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Genetic Testing

Advantages & Disadvantages of Genetic Testing


While there are benefits to genetic testing, it’s important to keep in mind that there are also limitations. A positive result from cancer genetic testing doesn’t necessarily mean that you will develop cancer but can weigh heavily on your mind or the minds of your loved ones. On the other hand, a negative result doesn’t guarantee that you won’t develop cancer. Read on to learn some pros and cons of genetic testing for cancer. 

Some advantages of genetic testing include:

  • A sense of relief from uncertainty
  • Reduce the risk of cancer by making certain lifestyle changes if you have a positive result
  • In-depth knowledge about your cancer risk
  • Information to help make informed medical and lifestyle decisions
  • Opportunity to help educate other family members about potential risk
  • Earlier detection, which increases the chance of a successful outcome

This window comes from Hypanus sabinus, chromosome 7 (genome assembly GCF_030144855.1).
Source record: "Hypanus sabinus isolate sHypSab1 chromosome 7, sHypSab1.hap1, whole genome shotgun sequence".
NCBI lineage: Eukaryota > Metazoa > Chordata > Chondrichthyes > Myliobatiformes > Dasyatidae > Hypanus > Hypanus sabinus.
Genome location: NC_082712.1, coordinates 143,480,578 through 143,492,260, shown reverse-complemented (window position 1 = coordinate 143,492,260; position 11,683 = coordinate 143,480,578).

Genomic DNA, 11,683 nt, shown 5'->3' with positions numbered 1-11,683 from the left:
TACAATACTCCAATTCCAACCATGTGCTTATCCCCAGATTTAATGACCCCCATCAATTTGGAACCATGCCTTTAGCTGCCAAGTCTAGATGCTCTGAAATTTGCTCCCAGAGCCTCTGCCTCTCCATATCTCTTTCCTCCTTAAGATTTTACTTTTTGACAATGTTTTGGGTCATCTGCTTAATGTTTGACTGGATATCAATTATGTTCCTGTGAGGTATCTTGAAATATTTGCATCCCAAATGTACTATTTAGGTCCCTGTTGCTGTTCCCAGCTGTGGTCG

Some disadvantages, or risks, that come from genetic testing can include:

  • Testing may increase anxiety and stress for some individuals
  • Testing does not eliminate a person’s risk for cancer
  • Results in some cases may return inconclusive or uncertain

Will Insurance Cover Genetic Testing?

Health insurance plans will often cover the costs of genetic testing when it is recommended by your healthcare provider. However, because policies differ among insurance providers, it is wise to contact your insurance company beforehand to confirm genetic testing coverage.

Genetic Discrimination Concerns

Both federal and state laws exist to protect patients from health insurance discrimination based on genetic test results. The Genetic Information Nondiscrimination Act (GINA) was signed into federal law in 2008. GINA prohibits health insurers and most employers from discriminating against individuals based on genetic information (including the results of genetic tests and family history information). According to GINA, health insurance companies cannot consider genetic information to be a preexisting condition; nor can they use it to make decisions regarding coverage or rates. GINA also makes it illegal for employers to use genetic information in making decisions about your employment. GINA does not offer protections for life insurance, disability insurance, or long-term care insurance. Your state may have additional laws. For more information about GINA, visit